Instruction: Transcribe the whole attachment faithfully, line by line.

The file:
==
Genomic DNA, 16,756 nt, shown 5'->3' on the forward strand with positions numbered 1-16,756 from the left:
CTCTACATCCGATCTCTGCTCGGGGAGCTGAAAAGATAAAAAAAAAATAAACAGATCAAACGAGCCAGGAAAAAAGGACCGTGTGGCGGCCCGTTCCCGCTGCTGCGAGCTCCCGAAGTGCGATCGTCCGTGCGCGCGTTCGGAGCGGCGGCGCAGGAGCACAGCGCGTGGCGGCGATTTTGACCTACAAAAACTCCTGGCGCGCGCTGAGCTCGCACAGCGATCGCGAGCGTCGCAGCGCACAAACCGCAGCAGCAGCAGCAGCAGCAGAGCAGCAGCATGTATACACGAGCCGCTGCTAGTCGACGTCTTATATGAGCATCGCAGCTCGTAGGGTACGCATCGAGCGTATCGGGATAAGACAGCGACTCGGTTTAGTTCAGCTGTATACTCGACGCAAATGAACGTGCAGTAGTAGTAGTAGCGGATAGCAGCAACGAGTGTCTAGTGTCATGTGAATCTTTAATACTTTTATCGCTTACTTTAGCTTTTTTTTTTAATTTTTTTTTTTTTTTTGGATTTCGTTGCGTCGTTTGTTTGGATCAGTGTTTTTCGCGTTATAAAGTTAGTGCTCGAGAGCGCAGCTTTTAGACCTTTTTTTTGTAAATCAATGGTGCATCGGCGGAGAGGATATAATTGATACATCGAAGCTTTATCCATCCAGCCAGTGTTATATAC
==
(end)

Genomic DNA, 16,756 nt, shown 5'->3' on the forward strand with positions numbered 1-16,756 from the left:
CTCTACATCCGATCTCTGCTCGGGGAGCTGAAAAGATAAAAAAAAAATAAACAGATCAAACGAGCCAGGAAAAAAGGACCGTGTGGCGGCCCGTTCCCGCTGCTGCGAGCTCCCGAAGTGCGATCGTCCGTGCGCGCGTTCGGAGCGGCGGCGCAGGAGCACAGCGCGTGGCGGCGATTTTGACCTACAAAAACTCCTGGCGCGCGCTGAGCTCGCACAGCGATCGCGAGCGTCGCAGCGCACAAACCGCAGCAGCAGCAGCAGCAGCAGAGCAGCAGCATGTATACACGAGCCGCTGCTAGTCGACGTCTTATATGAGCATCGCAGCTCGTAGGGTACGCATCGAGCGTATCGGGATAAGACAGCGACTCGGTTTAGTTCAGCTGTATACTCGACGCAAATGAACGTGCAGTAGTAGTAGTAGCGGATAGCAGCAACGAGTGTCTAGTGTCATGTGAATCTTTAATACTTTTATCGCTTACTTTAGCTTTTTTTTTTAATTTTTTTTTTTTTTTTGGATTTCGTTGCGTCGTTTGTTTGGATCAGTGTTTTTCGCGTTATAAAGTTAGTGCTCGAGAGCGCAGCTTTTAGACCTTTTTTTTGTAAATCAATGGTGCATCGGCGGAGAGGATATAATTGATACATCGAAGCTTTATCCATCCAGCCAGTGTTATATAC